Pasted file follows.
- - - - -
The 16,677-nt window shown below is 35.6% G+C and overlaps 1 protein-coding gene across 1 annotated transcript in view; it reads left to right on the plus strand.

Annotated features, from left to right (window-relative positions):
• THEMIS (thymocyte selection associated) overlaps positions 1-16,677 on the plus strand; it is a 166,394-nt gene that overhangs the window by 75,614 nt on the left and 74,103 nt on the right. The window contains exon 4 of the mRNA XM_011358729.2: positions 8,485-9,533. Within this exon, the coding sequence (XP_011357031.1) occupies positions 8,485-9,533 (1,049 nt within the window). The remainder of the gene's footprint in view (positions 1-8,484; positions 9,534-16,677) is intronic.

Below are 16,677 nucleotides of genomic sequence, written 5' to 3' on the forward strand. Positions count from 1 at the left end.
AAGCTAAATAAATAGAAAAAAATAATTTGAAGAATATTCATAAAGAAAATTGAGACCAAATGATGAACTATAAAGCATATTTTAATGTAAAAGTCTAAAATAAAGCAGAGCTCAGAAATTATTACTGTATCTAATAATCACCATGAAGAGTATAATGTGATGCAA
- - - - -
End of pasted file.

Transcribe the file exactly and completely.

The 16,677-nt window shown below is 35.6% G+C and overlaps 1 protein-coding gene across 1 annotated transcript in view; it reads left to right on the plus strand.

Annotated features, from left to right (window-relative positions):
• THEMIS (thymocyte selection associated) overlaps positions 1-16,677 on the plus strand; it is a 166,394-nt gene that overhangs the window by 75,614 nt on the left and 74,103 nt on the right. The window contains exon 4 of the mRNA XM_011358729.2: positions 8,485-9,533. Within this exon, the coding sequence (XP_011357031.1) occupies positions 8,485-9,533 (1,049 nt within the window). The remainder of the gene's footprint in view (positions 1-8,484; positions 9,534-16,677) is intronic.

Below are 16,677 nucleotides of genomic sequence, written 5' to 3' on the forward strand. Positions count from 1 at the left end.
AAGCTAAATAAATAGAAAAAAATAATTTGAAGAATATTCATAAAGAAAATTGAGACCAAATGATGAACTATAAAGCATATTTTAATGTAAAAGTCTAAAATAAAGCAGAGCTCAGAAATTATTACTGTATCTAATAATCACCATGAAGAGTATAATGTGATGCAA